% Output to audio device
      audioSig      = step(hAudioFilt, rcvdSig);

      step(hAudio, audioSig);

      timeCounter = timeCounter + frsRx.RadioFrameTime;
catch ME

Release the audio and SDR resources.

clear hSDR


In this example, you used Communications System Toolbox™ System objects to build an FRS/GMRS receiver utilizing the SDR device. The example showed that the MATLAB script can process signals captured by the SDR device in real time.

Further Exploration

The CTCSS decoding computes the DFT (Discrete-Time Fourier Transform) of the incoming signal using the Goertzel algorithm and computes the power at the tone frequencies. Since the tone frequencies are very close to each other (only 3-4 Hz apart) the block length of the DFT should be large enough to provide enough resolution for the frequency analysis. However, long block lengths cause decoding delay. For example, a block length of 16000 will cause 2 seconds of delay because the CTCSS decoder operates at an 8 kHz sampling rate. This creates a trade-off between detection performance and processing latency. The optimal block length may depend on the quality of the transmitter and receiver, the distance between the transmitter and receiver, and other factors. You are encouraged to change the block length in the initialization function by navigating to the getParamsSdrfFRSGMRSRxDemo function and changing the value of the CTCSSDecodeBlockLength field. This will enable you to observe the trade-off and find the optimal value for your transmitter/receiver pair.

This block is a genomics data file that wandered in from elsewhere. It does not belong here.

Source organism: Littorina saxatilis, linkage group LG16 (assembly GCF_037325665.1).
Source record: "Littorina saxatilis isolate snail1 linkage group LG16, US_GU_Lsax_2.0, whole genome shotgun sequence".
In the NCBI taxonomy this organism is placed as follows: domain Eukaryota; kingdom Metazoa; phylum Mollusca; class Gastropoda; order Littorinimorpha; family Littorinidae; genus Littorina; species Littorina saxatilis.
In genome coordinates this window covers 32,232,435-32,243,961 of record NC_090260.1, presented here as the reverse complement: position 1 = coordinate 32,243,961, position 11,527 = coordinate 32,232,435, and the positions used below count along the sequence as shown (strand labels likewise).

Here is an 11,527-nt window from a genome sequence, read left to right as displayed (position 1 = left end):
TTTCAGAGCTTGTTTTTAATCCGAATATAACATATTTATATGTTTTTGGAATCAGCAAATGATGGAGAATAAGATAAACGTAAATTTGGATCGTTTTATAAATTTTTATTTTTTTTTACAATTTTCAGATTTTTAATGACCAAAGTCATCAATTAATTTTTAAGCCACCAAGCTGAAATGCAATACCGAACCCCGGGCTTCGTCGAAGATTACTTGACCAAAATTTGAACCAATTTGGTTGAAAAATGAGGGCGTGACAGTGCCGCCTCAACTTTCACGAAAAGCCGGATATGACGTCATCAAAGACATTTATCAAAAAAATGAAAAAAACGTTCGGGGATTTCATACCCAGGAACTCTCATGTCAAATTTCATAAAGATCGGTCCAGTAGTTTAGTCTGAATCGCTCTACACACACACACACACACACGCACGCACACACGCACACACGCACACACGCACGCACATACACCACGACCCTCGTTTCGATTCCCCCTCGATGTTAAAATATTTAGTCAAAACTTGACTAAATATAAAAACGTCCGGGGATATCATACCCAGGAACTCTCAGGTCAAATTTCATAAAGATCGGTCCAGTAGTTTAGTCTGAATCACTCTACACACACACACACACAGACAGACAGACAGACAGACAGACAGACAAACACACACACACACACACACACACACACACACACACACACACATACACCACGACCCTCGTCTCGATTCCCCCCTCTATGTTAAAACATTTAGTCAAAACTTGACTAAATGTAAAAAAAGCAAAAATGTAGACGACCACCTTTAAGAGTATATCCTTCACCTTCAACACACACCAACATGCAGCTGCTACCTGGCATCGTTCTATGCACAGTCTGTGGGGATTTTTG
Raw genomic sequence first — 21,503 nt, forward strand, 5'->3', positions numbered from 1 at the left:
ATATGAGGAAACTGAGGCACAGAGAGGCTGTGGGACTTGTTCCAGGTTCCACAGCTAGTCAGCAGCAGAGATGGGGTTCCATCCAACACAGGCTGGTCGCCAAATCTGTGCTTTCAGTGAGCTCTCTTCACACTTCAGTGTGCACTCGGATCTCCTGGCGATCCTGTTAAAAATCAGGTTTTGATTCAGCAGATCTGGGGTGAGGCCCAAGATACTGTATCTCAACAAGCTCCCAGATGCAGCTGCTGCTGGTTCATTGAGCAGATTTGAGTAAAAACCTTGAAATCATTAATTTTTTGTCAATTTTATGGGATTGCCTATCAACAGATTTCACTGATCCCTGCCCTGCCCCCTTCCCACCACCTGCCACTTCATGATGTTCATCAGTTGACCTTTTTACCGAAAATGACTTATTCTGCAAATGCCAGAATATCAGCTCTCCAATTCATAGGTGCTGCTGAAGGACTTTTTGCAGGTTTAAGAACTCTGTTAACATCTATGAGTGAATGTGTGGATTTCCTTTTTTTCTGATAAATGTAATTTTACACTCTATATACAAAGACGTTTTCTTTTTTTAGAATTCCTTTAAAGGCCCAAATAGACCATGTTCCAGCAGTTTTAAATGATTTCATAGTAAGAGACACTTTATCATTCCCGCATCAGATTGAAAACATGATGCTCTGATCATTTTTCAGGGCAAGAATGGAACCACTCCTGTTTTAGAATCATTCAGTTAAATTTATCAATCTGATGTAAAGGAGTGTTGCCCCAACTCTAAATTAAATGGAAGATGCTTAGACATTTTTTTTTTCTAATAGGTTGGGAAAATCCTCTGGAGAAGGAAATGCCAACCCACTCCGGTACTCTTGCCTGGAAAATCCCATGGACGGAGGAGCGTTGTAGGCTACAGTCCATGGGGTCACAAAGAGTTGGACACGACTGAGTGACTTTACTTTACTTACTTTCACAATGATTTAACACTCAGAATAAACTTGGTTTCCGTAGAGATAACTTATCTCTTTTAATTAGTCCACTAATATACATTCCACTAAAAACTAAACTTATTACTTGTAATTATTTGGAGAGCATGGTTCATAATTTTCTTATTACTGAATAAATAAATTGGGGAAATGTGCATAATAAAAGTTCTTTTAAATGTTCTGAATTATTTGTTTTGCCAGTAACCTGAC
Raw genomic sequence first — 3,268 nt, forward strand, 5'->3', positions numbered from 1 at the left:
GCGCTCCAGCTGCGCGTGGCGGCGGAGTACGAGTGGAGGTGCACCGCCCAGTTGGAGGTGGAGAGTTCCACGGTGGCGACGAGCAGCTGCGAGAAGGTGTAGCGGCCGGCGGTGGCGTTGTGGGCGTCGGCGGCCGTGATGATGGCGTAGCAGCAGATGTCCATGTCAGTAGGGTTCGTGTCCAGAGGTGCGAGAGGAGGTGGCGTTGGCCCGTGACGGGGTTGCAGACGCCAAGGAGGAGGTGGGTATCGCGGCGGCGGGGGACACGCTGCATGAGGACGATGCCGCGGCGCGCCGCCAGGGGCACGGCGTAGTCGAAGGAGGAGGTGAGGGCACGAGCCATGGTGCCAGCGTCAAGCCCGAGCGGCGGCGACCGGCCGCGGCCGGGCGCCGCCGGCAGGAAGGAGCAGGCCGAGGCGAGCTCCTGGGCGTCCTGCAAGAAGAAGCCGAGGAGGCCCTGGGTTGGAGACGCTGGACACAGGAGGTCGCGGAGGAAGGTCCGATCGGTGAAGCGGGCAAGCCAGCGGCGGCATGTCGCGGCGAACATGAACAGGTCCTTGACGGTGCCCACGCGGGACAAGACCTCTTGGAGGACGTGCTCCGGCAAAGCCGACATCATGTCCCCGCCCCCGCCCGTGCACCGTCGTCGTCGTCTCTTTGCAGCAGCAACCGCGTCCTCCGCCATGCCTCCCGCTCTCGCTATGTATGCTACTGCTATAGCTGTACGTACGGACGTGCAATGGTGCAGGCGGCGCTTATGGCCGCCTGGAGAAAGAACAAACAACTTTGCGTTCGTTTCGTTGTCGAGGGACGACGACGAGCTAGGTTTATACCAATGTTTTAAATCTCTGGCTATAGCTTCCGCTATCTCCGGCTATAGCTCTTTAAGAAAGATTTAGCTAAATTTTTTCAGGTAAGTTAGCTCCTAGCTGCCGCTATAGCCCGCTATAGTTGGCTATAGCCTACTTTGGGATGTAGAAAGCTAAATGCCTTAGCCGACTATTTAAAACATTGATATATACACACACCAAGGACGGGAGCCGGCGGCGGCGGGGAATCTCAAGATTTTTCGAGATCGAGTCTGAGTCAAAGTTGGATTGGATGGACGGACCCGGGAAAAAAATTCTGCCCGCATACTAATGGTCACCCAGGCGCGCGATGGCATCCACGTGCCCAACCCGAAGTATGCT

The following scripts are used in this example.